Elder Seer Str 10, Dex 14, Con 14, Int 14, Wis 18, Cha 12; +2 AC (+3 Dex cap)
Regal Primogenitor Str 8, Dex 14, Con 10, Int 16, Wis 12, Cha 18; +1 AC (+5 Dex cap)
Skills Occultism, Society (exchanging Occultism for the appropriate skill depending on Tradition)
Senses normal vision
Languages one language available to your ancestry
Speed 25 feet

Eidolon Abilities Initial progenitor; Symbiosis reclaimed legacy; Transcendence thicker than water

Your eidolon has ties to your lineage that affect its physical form. It gains the traits of your ancestry (such as Humanoid or Elf), the additional abilities granted to your ancestry (such as low-light vision or claws), and the size of your ancestry. If your ancestry has no special abilities, it instead gains a heritage associated with your ancestry. At 4th level, choose a Multiclass Archetype feat. Your eidolon gains that feat.

Reclaimed Legacy
Your eidolon recalls more of its power from days long past, allowing it to regain much of its power from life. Your eidolon gains an ancestry feat from your ancestry of 5th level or lower. When you gain a summoner feat, you may instead choose a feat from your eidolon’s multiclass archetype and gain it as an evolution feat, granting its benefits to your eidolon. Your eidolon must meet the prerequisites for this feat.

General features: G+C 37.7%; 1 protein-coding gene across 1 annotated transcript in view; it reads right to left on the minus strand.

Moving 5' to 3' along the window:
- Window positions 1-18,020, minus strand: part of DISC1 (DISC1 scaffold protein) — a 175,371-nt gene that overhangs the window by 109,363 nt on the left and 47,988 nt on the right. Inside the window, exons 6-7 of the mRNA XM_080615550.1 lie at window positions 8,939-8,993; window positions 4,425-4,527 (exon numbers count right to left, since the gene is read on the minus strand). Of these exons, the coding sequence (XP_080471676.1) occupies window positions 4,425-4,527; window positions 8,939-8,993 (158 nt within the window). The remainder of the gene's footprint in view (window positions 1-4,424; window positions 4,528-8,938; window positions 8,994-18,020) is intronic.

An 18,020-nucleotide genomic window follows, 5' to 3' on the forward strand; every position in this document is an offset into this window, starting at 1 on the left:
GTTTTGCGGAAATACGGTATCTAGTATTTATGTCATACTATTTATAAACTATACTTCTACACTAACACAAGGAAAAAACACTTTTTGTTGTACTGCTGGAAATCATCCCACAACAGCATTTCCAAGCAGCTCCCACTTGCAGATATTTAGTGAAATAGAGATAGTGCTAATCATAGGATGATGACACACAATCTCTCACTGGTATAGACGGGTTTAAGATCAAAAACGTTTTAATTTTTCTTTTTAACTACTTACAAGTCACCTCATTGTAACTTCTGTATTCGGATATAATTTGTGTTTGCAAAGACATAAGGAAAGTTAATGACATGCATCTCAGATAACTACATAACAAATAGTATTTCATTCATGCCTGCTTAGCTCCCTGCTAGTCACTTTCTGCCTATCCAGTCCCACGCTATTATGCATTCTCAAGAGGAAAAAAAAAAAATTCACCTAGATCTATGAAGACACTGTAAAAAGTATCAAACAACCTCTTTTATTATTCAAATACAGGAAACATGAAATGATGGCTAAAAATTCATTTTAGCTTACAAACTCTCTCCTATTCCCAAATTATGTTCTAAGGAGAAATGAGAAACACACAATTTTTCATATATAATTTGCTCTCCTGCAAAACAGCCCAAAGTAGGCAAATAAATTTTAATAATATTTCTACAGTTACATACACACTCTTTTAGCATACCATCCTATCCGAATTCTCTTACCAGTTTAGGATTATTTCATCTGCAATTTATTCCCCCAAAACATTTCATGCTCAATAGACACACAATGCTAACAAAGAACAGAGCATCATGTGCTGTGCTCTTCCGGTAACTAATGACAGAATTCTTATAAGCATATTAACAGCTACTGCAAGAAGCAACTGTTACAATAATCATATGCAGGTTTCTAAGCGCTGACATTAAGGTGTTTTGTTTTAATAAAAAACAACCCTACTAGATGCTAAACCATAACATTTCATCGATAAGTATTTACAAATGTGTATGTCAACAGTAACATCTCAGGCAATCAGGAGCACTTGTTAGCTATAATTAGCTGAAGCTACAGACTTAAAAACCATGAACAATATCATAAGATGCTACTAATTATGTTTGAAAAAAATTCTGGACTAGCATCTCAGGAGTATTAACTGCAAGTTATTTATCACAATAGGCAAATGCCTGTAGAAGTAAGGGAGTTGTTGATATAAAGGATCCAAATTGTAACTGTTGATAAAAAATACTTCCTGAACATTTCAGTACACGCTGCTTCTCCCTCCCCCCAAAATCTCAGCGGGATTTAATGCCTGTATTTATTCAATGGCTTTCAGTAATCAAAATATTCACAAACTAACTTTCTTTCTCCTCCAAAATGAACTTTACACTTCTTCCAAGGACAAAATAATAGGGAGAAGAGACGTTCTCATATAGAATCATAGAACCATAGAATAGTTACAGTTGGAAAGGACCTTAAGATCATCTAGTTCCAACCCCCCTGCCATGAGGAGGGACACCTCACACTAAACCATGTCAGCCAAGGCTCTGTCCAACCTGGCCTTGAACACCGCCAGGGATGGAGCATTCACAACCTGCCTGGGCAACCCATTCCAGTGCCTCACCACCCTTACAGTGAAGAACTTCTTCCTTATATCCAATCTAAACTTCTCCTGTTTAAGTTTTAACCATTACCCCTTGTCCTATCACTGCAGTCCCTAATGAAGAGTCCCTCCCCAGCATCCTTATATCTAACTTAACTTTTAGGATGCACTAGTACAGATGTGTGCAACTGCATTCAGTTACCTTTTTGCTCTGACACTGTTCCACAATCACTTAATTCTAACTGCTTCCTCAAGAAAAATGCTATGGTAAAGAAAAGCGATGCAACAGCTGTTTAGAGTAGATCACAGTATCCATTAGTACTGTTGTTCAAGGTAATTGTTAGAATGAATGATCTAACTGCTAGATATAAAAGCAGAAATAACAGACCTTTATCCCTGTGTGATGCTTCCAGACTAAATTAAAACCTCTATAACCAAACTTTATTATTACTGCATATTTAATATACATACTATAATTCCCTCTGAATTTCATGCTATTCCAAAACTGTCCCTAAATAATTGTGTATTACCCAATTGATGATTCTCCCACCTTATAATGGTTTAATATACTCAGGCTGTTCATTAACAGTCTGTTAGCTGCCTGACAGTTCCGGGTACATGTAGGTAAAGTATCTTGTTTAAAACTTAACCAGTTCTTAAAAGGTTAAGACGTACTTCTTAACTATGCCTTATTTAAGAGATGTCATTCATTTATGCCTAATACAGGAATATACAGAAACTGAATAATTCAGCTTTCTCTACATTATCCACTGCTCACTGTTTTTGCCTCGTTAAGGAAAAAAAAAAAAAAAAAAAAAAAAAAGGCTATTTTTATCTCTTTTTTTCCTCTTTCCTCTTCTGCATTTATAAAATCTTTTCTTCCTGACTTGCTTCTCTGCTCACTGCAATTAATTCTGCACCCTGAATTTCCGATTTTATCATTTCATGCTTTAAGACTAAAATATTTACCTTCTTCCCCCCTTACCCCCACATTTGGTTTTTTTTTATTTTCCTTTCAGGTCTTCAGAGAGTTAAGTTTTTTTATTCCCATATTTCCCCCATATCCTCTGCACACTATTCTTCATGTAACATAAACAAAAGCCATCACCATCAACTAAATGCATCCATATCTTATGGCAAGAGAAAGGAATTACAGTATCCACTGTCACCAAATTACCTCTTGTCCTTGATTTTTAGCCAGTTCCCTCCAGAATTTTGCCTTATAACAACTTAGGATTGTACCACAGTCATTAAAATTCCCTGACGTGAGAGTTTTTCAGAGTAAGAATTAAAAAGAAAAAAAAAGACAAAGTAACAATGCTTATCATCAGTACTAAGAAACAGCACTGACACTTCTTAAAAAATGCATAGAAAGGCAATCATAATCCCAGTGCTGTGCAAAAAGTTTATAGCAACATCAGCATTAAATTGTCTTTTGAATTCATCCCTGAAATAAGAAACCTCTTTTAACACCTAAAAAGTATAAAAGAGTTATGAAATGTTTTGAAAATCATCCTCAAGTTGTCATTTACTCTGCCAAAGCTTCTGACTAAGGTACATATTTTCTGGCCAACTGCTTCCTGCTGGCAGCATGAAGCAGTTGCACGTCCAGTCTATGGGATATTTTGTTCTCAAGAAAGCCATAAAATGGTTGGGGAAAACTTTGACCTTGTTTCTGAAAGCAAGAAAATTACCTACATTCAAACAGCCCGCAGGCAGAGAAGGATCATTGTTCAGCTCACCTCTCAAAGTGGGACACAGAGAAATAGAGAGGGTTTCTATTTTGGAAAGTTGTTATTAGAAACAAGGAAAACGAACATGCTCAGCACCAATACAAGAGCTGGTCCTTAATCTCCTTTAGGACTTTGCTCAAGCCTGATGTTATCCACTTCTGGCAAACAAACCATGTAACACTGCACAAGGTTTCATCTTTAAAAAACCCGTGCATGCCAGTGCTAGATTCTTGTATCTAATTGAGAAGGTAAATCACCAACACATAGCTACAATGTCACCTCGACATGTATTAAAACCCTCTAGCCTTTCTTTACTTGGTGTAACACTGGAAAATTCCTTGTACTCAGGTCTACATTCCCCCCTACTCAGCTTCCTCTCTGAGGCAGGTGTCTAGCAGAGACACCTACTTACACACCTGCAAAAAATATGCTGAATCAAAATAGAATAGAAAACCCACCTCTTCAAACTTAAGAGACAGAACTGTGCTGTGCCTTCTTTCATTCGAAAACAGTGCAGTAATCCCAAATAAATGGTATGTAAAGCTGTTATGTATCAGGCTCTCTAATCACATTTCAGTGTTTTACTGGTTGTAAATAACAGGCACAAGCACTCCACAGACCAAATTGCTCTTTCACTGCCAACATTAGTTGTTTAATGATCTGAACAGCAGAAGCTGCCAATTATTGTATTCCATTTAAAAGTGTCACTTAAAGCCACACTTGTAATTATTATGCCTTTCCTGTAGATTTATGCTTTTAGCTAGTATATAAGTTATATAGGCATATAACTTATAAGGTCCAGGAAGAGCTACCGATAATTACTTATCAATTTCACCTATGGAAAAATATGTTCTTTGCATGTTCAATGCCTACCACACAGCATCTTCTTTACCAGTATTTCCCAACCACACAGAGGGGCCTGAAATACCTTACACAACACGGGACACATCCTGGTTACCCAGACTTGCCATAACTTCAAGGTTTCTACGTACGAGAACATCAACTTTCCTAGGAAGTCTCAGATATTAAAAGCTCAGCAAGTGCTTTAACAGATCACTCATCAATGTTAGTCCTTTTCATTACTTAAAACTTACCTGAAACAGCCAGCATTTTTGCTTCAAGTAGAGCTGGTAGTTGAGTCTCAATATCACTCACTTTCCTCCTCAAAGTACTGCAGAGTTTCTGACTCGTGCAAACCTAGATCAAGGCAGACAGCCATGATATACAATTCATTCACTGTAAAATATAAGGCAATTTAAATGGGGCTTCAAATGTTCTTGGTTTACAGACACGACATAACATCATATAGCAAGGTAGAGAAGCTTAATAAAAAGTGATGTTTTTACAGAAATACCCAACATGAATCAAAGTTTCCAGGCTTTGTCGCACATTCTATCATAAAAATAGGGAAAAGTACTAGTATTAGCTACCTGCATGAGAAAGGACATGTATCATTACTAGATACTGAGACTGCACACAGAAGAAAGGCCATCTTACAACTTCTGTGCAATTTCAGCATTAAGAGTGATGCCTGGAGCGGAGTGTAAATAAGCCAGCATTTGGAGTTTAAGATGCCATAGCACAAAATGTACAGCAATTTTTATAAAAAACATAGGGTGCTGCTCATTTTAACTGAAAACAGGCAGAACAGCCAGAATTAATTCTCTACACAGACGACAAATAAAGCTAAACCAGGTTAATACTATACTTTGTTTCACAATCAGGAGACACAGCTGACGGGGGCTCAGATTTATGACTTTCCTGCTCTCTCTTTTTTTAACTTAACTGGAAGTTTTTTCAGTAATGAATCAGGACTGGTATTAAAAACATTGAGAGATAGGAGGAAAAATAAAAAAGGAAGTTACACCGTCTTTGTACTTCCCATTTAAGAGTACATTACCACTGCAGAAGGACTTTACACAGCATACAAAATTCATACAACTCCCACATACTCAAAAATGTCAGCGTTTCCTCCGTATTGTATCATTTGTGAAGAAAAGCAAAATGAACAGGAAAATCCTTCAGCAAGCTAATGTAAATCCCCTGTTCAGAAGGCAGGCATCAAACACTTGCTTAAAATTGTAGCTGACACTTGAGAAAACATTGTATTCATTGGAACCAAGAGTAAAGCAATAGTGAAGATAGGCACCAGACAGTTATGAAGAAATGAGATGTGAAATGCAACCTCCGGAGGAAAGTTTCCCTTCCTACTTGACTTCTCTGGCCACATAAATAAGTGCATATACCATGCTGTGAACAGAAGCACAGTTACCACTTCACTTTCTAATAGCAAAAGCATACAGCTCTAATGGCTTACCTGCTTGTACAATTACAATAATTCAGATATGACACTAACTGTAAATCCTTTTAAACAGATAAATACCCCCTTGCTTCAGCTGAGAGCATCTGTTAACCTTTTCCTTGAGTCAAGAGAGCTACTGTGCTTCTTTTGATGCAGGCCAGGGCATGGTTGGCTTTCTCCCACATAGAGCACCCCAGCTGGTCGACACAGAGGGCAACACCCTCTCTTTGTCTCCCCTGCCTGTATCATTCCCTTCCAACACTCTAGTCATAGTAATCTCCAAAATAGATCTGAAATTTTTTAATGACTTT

Thicker Than Water
Your eidolon’s power is fully realized, and some of that power is passed on to you. You and your eidolon each gains an ancestry feat from your ancestry of 13th level or lower, a skill feat, and a general feat. If the feat you choose directly affects your eidolon, such as Toughness, the effects do not stack. You and your eidolon must qualify for each of these feats.

And with that, I bid you adieu. Have fun at your next family reunion, remember to take plenty of pictures, and make sure to be extra patient with your uncle’s ‘creative interpretation’ of world affairs. Flies and honey and all that. Come back next time and I’ll show you armor that fits like a second skin. Spoiler warning, it’s not metaphorical.

Nate Wright

Hey there. I'm Nate Wright, author of the Eldritch Excursion blog. I'm also a credited freelance author on several releases from Paizo. When I'm not scooping up my thoughts and slapping them onto your feed like so much delicious ice cream, I can be found on social media where I retweet pixel art and talk about how great summoners are.